I’ve also learned that developing a robust pricing formula takes a bit of work as well. For example, one might naively expect the following to yield good results:
That formula will produce a 6% commission above Mt Gox latest, but if you use it long enough you’ll discover two problem:
1) Mt Gox is sometimes down, so your formula won’t work correctly.
2) There are people out there who will try to high frequency arbitrage on your formula. The way this works is they watch for a sudden drop in the Mt Gox price and then enter orders on LocalBitcoins on the ads whose exchange rates immediately drop as well. If the price quickly recovers they’ll complete the sale and immediately sell those bitcoins on Mt Gox, putting you underwater on the trade after consuming your time to go and meet them to complete the sale.
Problem 1) can be solved by looking at more than one exchange.
Now your formula takes the higher of Mt Gox or CampBX. This logic could be further chained to include more exchanges, but for simplicity we’ll leave it there.
Problem 2) can be solved by including the 24 hour moving average as a factor as well:
Now the formula responds immediately to sudden increases in the exchange rate, but gradually to drops in the exchange rate. This is fine because you’re here to help new users buy their first Bitcoins, not service high frequency traders.
Another problem will come up during times when the price is increasing very rapidly, such as in March and April of this year. Even with a relatively generous commission, it’s possible for you to end up underwater on the trade during the time it takes for you to coordinate a meeting and make the exchange. One way to solve this is to include a term that accounts for volatility:
That statement will project the current spot price to value that is 50% further away from the 24 hour moving average than it already is. Adjusted to include multiple exchange it looks like this:
and finally it can be added to the previous equation for a complete formula:
I’ve been using equations in this form for a while now and they work very well in practice.
Another thing to consider is communication. Meeting up in person requires some finesse and coordination, so it’s helpful to give the person a way to contact you in real time, like a phone number or an email address. I initially included this information in the ad itself, and found it to be a bad idea because I got spammed by people who wanted to negotiate different terms than what I included in the ad and got aggressively hostile when I declined. Once someone has initiated a contact you can respond to them with a number they can send text messages. Using Google Voice for this is a good idea. It goes without saying that meetings should be in busy public places and not dark alleys or your own home for everyone’s safety.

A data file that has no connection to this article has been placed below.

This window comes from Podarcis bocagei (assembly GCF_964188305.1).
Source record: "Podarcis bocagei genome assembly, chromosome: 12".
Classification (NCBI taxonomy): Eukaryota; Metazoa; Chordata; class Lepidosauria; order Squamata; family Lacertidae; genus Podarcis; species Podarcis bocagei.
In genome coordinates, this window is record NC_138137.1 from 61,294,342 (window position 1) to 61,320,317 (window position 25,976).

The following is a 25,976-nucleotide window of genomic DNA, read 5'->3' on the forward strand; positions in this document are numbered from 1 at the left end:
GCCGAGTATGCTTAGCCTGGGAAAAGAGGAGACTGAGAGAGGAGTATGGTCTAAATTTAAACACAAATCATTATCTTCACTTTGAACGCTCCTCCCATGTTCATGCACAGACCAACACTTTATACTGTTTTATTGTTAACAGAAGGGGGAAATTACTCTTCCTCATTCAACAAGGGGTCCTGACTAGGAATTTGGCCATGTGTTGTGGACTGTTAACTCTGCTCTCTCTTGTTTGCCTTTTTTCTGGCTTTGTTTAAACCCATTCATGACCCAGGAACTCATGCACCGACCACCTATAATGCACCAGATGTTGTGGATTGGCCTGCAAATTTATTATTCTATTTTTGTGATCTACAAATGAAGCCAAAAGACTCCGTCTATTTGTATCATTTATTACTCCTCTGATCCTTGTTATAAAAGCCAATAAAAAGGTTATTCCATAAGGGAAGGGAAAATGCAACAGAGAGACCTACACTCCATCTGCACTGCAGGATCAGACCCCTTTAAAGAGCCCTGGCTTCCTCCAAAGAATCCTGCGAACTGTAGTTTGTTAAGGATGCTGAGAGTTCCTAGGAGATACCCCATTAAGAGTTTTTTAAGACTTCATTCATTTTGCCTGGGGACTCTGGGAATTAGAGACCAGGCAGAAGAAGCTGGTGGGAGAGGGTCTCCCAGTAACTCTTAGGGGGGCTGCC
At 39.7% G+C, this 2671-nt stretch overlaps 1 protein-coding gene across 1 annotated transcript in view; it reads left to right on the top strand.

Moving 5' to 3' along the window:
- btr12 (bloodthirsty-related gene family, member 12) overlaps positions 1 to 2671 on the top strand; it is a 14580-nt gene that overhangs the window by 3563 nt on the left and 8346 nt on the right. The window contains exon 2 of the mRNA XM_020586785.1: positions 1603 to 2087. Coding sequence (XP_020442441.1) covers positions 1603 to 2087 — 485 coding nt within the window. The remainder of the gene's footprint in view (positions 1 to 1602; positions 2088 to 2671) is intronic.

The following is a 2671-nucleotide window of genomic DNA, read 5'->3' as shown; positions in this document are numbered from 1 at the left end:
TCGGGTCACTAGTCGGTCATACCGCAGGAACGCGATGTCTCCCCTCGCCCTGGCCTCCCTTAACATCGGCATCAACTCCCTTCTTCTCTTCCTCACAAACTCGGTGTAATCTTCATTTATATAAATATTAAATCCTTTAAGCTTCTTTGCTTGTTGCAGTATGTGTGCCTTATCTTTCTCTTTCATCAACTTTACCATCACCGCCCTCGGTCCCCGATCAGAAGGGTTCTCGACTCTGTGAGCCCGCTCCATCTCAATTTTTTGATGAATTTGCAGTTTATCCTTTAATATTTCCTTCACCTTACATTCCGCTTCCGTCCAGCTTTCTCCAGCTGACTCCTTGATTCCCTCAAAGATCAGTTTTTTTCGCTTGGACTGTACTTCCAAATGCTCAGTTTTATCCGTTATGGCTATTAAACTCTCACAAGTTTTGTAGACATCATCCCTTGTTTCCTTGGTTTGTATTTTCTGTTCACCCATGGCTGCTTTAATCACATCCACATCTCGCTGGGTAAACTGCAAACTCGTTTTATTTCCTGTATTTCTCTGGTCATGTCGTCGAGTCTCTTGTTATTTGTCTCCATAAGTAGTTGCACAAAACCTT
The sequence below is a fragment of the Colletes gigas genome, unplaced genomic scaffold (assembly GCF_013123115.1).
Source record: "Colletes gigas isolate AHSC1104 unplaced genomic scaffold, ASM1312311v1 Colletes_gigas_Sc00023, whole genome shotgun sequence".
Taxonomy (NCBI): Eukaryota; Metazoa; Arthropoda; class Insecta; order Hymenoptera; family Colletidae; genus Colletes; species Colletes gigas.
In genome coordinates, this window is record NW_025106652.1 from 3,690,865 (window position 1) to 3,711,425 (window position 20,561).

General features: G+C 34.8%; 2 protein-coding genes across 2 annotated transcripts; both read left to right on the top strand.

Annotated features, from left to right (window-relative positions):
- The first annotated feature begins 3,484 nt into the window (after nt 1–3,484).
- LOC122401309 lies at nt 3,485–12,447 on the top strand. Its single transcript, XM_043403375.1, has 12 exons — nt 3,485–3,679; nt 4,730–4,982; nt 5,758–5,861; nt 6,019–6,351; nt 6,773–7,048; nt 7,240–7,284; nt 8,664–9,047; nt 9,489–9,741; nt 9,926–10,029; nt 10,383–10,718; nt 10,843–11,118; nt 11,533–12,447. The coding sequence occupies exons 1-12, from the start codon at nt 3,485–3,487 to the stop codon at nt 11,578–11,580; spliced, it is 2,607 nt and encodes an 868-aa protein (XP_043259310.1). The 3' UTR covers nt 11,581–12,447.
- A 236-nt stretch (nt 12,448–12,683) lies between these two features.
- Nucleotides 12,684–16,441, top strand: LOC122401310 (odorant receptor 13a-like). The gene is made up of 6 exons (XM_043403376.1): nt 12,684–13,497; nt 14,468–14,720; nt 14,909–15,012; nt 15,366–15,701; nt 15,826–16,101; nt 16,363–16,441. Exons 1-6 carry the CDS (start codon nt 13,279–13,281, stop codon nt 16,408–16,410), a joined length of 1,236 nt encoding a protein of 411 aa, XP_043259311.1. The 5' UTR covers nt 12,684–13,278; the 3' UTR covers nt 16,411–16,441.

Similar principles apply if you also want to sell online as well as in person. For example, if you offer a Dwolla ad then you’ll be able to take up some of the slack during times when services like BitInstant are overloaded and you can help people other people get Bitcoins immediately who are still in CampBX’s 30 day probation period. Keep 1.0-2.0 times the maximum value of the online purchase you are willing to facilitate as a balance in your CampBX account, and every time you make a sale on LocalBitcoins execute a Spend-X order for the same amount at the same time. Periodically you’ll need to move received dollars from your Dwolla account to CampBX and move the Bitcoins you bought back to your LocalBitcoins wallet.
I want to encourage everybody to set maintain ads in their local area to help grow Bitcoin adoption. We’ll get new users a lot faster if there’s a place they can go to find people willing to help them out in person for their first BTC purchase. You can use the trade as an opportunity to share your own knowledge, make new personal and business connections, and recruit another person to help do the same thing for the next wave of users. That’s how we sustain an exponential adoption curve needed to get Bitcoins into the hands of the other seven billion people in the world.